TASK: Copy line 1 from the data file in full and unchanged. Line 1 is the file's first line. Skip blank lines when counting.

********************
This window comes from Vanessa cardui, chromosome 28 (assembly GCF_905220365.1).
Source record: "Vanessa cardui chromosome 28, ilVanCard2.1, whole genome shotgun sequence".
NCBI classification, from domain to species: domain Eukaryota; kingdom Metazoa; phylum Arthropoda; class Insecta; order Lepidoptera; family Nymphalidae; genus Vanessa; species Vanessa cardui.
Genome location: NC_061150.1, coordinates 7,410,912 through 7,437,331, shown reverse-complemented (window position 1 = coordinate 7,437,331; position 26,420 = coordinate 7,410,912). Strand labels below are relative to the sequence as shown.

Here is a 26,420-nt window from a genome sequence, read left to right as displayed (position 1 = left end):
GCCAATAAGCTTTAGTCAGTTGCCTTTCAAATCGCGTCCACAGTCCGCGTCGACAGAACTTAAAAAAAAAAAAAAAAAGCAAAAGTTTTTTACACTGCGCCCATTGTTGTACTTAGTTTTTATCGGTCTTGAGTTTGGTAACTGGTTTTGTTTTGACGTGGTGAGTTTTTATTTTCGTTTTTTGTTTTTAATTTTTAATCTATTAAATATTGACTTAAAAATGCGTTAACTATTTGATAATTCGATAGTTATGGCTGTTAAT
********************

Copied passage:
This window comes from Vanessa cardui, chromosome 28 (assembly GCF_905220365.1).